Accordingly, even though exposure equipment having 0.63 NA, lower than 0.7 NA, is used, the condition marked as 0.85/0.55, which is the OAI limit of the equipment, is modified into the condition marked as 1/0.7, so that OAI is implemented in the outmost region of the aperture, thereby obtaining the same process margin as when using the exposure equipment having 0.7 NA. Most semiconductor companies want to develop new-generation products and mass produce the new-generation products using conventional equipment without additional investment, which means mass producing highly-integrated devices using exposure equipment having a NA as low as possible. This interest can be satisfied using the photomask disclosed herein.

A method of fabricating the photomask will now be described with reference to FIGS. 10A through 10E and 11A through 11F. The method is a technique for forming phase gratings directly on the back surface of a 6-inch transparent substrate, which is generally used as a transparent substrate for a photomask. Through this technique, many considerations can be satisfied; as a design rule becomes smaller, the size of the phase gratings is also reduced, while this is implemented on the transparent substrate, the duty ratio can be controlled precisely to 1:1, and phase can be precisely controlled to obtain a desired phase difference, all with great uniformity.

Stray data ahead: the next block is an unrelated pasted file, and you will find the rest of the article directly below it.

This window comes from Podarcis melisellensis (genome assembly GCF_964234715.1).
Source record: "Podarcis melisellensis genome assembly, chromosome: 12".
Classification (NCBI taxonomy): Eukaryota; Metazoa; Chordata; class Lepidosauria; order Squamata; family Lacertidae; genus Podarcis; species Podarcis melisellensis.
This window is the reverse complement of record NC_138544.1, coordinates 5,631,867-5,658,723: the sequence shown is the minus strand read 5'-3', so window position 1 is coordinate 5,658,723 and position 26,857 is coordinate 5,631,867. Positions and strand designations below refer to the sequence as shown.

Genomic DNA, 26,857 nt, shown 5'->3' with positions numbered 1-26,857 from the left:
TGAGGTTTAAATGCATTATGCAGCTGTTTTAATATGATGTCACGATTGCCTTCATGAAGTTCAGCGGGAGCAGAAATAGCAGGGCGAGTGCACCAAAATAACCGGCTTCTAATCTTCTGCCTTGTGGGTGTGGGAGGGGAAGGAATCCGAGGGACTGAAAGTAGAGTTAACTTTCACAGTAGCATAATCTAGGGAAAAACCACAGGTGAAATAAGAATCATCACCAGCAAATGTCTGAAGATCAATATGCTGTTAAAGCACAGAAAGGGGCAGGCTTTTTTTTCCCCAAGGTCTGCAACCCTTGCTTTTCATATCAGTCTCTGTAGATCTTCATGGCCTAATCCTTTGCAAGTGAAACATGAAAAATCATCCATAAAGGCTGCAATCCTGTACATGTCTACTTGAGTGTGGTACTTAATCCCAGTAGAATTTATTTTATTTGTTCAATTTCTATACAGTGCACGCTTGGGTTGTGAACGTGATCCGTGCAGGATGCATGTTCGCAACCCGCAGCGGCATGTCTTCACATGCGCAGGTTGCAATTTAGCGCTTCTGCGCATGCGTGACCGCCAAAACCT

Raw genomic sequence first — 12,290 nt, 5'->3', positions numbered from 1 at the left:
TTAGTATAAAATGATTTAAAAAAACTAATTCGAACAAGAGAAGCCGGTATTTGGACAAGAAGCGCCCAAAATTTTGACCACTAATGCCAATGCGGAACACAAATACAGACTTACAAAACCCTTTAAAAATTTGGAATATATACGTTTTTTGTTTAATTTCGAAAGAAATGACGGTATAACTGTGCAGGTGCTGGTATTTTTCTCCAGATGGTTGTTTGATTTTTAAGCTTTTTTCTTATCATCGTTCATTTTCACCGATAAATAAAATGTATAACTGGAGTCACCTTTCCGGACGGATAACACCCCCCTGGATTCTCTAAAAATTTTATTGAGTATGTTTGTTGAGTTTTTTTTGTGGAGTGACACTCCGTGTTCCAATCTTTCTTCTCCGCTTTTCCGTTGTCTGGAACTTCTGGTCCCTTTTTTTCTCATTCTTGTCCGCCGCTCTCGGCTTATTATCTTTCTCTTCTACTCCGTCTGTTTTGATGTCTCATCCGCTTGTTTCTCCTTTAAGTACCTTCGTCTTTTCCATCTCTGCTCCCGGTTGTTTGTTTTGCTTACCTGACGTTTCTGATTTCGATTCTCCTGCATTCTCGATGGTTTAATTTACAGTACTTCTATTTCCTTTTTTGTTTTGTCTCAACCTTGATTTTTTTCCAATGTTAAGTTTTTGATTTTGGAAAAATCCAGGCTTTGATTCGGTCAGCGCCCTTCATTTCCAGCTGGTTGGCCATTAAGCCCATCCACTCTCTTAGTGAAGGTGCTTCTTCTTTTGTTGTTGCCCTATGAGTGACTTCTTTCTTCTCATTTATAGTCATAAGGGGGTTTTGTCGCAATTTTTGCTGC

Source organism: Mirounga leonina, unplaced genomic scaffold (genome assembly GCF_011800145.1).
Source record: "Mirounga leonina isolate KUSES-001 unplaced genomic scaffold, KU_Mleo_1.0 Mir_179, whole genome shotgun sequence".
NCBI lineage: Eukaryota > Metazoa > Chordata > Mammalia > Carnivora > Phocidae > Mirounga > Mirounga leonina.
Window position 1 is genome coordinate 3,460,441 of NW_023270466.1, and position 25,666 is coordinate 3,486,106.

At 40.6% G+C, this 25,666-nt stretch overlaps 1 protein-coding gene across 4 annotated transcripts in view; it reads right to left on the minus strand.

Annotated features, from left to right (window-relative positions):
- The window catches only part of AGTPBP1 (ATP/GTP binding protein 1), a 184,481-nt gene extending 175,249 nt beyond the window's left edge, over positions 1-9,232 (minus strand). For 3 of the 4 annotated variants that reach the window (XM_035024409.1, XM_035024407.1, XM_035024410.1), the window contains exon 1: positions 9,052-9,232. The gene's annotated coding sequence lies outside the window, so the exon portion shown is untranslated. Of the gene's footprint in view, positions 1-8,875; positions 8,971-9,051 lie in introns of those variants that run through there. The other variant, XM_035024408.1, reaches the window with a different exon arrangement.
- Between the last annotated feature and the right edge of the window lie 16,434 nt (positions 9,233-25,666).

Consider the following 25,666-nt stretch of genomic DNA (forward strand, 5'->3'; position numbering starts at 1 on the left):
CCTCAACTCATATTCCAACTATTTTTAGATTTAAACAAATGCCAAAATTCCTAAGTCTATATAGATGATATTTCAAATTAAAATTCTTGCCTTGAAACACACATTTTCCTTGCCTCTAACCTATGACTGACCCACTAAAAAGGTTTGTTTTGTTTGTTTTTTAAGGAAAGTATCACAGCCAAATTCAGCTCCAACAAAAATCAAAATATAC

Referring to FIG. 10A, the plurality of opaque patterns 10 for defining a floodlighting portion for forming patterns are formed on the front surface of the transparent substrate 100.

Referring to FIG. 10B, in order to improve the adhesive force of a resist to be coated on the transparent substrate 100, hexamethyldisilazane (HMDS) 115 is processed on the back surface of the transparent substrate 100. Subsequently, the resist 120 is coated on the back surface of the transparent substrate 100. In this case, photoresist or e-beam resist must be selected according to the kind of exposure equipment, that is, whether laser or e-beam is used as a light source. In order to use e-beam exposure equipment, a charging protection layer must be formed on the back surface of the transparent substrate 100 before the resist 120 is coated on the transparent substrate 100, to prevent a charging effect.